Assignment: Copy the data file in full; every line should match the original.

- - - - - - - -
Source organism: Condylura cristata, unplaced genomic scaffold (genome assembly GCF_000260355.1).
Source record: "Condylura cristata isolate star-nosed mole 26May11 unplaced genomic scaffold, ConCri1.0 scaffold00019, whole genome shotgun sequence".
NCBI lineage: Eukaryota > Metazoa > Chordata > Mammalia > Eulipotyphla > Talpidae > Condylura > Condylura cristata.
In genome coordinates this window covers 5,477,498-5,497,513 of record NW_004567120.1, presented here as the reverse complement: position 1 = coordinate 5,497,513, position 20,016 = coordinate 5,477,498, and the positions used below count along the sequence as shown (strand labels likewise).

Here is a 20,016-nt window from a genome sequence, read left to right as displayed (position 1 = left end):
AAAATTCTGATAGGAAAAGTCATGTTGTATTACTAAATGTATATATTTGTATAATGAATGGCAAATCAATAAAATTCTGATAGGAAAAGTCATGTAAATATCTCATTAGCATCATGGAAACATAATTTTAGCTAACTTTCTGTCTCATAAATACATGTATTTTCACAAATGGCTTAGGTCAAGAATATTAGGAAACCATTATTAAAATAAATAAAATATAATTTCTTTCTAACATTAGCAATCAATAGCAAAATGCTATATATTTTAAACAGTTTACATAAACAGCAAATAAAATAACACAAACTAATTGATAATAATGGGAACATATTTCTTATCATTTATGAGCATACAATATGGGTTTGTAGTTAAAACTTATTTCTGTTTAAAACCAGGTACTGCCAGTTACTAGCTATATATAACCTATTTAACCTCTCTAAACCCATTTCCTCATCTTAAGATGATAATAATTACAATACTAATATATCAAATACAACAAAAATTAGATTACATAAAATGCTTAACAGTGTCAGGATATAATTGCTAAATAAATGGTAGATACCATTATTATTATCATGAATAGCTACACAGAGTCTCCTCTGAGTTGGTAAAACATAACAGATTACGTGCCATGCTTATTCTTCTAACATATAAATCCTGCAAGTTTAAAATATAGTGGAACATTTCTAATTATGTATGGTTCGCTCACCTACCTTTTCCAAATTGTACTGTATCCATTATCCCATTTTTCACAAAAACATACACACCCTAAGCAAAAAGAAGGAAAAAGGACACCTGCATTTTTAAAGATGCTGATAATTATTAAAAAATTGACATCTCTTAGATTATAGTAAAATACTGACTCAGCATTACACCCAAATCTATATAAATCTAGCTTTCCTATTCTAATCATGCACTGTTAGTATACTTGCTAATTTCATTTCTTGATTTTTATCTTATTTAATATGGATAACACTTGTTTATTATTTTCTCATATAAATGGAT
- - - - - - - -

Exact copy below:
Source organism: Condylura cristata, unplaced genomic scaffold (genome assembly GCF_000260355.1).
Source record: "Condylura cristata isolate star-nosed mole 26May11 unplaced genomic scaffold, ConCri1.0 scaffold00019, whole genome shotgun sequence".
NCBI lineage: Eukaryota > Metazoa > Chordata > Mammalia > Eulipotyphla > Talpidae > Condylura > Condylura cristata.
In genome coordinates this window covers 5,477,498-5,497,513 of record NW_004567120.1, presented here as the reverse complement: position 1 = coordinate 5,497,513, position 20,016 = coordinate 5,477,498, and the positions used below count along the sequence as shown (strand labels likewise).

Here is a 20,016-nt window from a genome sequence, read left to right as displayed (position 1 = left end):
AAAATTCTGATAGGAAAAGTCATGTTGTATTACTAAATGTATATATTTGTATAATGAATGGCAAATCAATAAAATTCTGATAGGAAAAGTCATGTAAATATCTCATTAGCATCATGGAAACATAATTTTAGCTAACTTTCTGTCTCATAAATACATGTATTTTCACAAATGGCTTAGGTCAAGAATATTAGGAAACCATTATTAAAATAAATAAAATATAATTTCTTTCTAACATTAGCAATCAATAGCAAAATGCTATATATTTTAAACAGTTTACATAAACAGCAAATAAAATAACACAAACTAATTGATAATAATGGGAACATATTTCTTATCATTTATGAGCATACAATATGGGTTTGTAGTTAAAACTTATTTCTGTTTAAAACCAGGTACTGCCAGTTACTAGCTATATATAACCTATTTAACCTCTCTAAACCCATTTCCTCATCTTAAGATGATAATAATTACAATACTAATATATCAAATACAACAAAAATTAGATTACATAAAATGCTTAACAGTGTCAGGATATAATTGCTAAATAAATGGTAGATACCATTATTATTATCATGAATAGCTACACAGAGTCTCCTCTGAGTTGGTAAAACATAACAGATTACGTGCCATGCTTATTCTTCTAACATATAAATCCTGCAAGTTTAAAATATAGTGGAACATTTCTAATTATGTATGGTTCGCTCACCTACCTTTTCCAAATTGTACTGTATCCATTATCCCATTTTTCACAAAAACATACACACCCTAAGCAAAAAGAAGGAAAAAGGACACCTGCATTTTTAAAGATGCTGATAATTATTAAAAAATTGACATCTCTTAGATTATAGTAAAATACTGACTCAGCATTACACCCAAATCTATATAAATCTAGCTTTCCTATTCTAATCATGCACTGTTAGTATACTTGCTAATTTCATTTCTTGATTTTTATCTTATTTAATATGGATAACACTTGTTTATTATTTTCTCATATAAATGGAT